Your leaking thatched hut during the restoration of a pre-Enlightenment state.


Hello, my name is Judas Gutenberg and this is my blaag (pronounced as you would the vomit noise "hyroop-bleuach").


decay & ruin
Biosphere II
dead malls
Irving housing

got that wrong

appropriate tech
Arduino μcontrollers
Backwoods Home
Fractal antenna

fun social media stuff

(nobody does!)

Like my brownhouse:
   menorah 2
Tuesday, November 25 2003
I finally put the dashboard of the Honda Civic back together again today, and while I was at it I installed the other CB radio I bought some months ago on eBay. When Gretchen left in the early afternoon to visit one of her clients, I kept in contact with her from the CB radio in my truck to see how far the signal reached. It easily reached down to the bottom of Dug Hill Road, but I lost her as she traveled along the base of the hill on Hurley Mountain Road. She re-emerged again briefly in downtown Hurley, but I lost her after that, only to hear her voice occasionally as she motored around in downtown Kingston. Though she was affecting a ridiculous Appalachian accent (how else can you talk on a CB radio?) I could still tell it was her because she was using words like "pamplemousse." I tried to respond with references to "Snorrabraut," a street we'd seen in Reykjavik, but she evidently couldn't hear me. I think her antenna is better than mine.
Later I worked on making my second copper pipe menorah, this one to give to Gretchen's brother and sister-in-law when we visit them for Thanksgiving. Work progressed much faster on this menorah than the one I'd built a month ago - now I knew what actions to avoid. The design of this menorah was rather different from the first one I'd built, and it ended up being easier to adjust geometrically than that first one. The only failure in planning on today's menorah was that I made the base too small and not centered on the menorah's center of gravity. In fixing this design flaw, I managed to screw up many features of the menorah's geometry. It took me some time to get everything back in order. In the end, though, I had damn good menorah.

Later on I was drinking vodkatea and talking to Gretchen about a hypothetical career as a menorah maker as opposed to the good old days when I had the easy life of a web developer. Gretchen was suggesting that I should make menorahs and sell them to one of the precious overpriced bric-a-brac shops in Woodstock, but I said that I didn't think it would be a healthy occupation. The fumes from the acid solder flux and the unpleasant effects it has on hands are the sorts of things that might ruin the health of a craftsman as sloppy as I am. In my mind I compare the possible life of a guy who spends his life fashioning menorahs from copper pipes to the brief dotcom life I lived (writing code in Microsoft SQL and VBScript) and there's no doubt how I'd rather spend a nine-to-five existence. Even when I was programming my ass off, the work didn't seem to tax my physical or mental health. I'm not a touch-typist, so I never suffered carpal tunnel syndrome. I run my monitor at the finest resolution possible, but I never get headaches or eyestrain. Back when I worked at and, I'd come home after a hard day of work and I'd be ready to party. This menorah making is fun, but it leaves me with a solder fume tickle in my lungs and it temporarily ruins my hands, and it's also oddly exhausting.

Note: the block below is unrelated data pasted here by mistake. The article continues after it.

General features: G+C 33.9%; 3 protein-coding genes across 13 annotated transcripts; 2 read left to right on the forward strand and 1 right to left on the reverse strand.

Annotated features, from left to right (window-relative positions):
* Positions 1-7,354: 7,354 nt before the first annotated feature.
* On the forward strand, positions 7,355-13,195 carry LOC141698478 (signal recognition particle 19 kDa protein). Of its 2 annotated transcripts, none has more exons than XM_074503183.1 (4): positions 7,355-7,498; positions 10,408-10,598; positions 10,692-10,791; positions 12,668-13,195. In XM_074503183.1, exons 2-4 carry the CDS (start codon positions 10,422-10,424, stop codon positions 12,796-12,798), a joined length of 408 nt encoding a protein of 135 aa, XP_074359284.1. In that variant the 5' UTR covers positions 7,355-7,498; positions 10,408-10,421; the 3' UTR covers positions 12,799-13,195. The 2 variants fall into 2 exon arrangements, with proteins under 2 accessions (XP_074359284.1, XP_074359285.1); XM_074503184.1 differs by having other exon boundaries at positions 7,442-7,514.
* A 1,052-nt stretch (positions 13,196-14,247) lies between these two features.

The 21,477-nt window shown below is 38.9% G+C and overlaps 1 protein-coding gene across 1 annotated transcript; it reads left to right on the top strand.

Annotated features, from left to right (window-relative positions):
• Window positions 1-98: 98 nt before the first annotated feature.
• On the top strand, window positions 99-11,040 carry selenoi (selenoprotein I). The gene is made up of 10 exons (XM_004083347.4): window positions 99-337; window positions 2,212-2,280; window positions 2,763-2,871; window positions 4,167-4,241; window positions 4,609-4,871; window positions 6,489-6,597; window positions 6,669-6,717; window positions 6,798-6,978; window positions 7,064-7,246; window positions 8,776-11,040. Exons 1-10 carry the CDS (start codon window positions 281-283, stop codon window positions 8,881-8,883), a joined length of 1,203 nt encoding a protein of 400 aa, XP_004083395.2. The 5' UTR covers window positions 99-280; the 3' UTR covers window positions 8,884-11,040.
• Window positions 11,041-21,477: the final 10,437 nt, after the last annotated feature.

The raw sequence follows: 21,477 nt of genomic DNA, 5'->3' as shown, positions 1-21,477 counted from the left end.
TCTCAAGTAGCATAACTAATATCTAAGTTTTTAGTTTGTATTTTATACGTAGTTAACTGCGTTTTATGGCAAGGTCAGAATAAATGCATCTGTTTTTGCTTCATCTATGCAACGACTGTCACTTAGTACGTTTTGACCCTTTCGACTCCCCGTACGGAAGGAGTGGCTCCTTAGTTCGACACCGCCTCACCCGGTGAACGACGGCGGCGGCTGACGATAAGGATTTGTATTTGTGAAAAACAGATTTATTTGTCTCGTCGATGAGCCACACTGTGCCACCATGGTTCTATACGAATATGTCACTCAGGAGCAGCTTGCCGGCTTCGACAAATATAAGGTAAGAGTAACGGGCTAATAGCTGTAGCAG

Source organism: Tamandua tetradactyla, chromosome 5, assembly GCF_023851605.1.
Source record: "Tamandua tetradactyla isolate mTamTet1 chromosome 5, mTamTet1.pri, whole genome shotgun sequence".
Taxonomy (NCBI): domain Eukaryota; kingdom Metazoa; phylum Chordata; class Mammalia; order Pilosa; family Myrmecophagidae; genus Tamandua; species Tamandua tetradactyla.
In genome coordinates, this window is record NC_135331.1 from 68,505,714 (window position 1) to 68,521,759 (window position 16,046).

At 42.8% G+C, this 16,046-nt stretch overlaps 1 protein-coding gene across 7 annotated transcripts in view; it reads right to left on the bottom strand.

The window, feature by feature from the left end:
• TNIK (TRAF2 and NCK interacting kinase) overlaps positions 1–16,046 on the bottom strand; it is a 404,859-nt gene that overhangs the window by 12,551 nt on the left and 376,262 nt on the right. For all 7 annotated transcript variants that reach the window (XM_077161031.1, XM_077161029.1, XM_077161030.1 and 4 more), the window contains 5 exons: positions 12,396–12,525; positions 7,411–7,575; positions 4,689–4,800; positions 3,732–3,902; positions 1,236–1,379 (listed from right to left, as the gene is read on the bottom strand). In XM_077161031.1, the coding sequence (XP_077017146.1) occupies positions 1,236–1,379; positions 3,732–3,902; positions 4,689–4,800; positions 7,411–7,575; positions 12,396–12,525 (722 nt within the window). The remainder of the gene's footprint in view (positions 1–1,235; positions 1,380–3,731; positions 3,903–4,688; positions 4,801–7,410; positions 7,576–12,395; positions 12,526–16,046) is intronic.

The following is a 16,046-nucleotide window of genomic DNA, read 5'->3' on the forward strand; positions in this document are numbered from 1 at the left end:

There have been different swaths of good old days in my life, but those dotcom days, those were the good old days. Mind you, they might not have been quite that good had Clinton's wise fiscal policy not rescued our country from a now-forgotten economic dip that happened in the summer of 1998.
I got my first dotcom job at the very beginning of the Fall of 1998, and that was the beginning of one hell of an economic bubble! A year later the staff at had multiplied by ten. Respected economists were suggesting that old economic rules no longer applied. The CEO of our (who turned out to be little more than a local representative of a pugnacious but inept branch of the Iranian mafia) would give stirring Monday morning speeches in which he'd tell us how we were going to take over the world. First we'd buy, then we'd move on to lay siege to With leaps of faith and cult hynotism, it all made sense. We commanded the eyeballs of college students, a demographic hitherto unreachable by any other form of media. We would shape their buying habits and give them brand loyalties that they would carry with them for the rest of their lives. Each member in our database was worth thousands of dollars, and we had over a million of them. This logic didn't just work with the employees and the shareholders, it also worked with fat cat Wall Street investment houses that should have known better.
And then it was all gone. declared bankruptcy and ended up as a small part of (The news from hasn't been good.) My subequent employer,, went through a tough time and was ultimately acquired by, the company that should have by then already been a subsidiary. I was laid off at the end of 2001 and haven't found a job with health benefits since.

Pre-assembled parts of the menorah I built today.
Note the old Mac SE in the background. My makeshift
high-temperature workbench consisted of a piece of
WonderboardTM on top of an old metal
cowboy-themed trashcan. I also put a piece of plastic
over the smoke detector.
The base of the menorah is at the far right.

The menorah, finished. I've had to extend the base to increase the menorah's stability.

Clarence and Eleanor snuggling on the couch. A more frequent
sight is one of the them terrorizing the other Osama bin Laden stylee.

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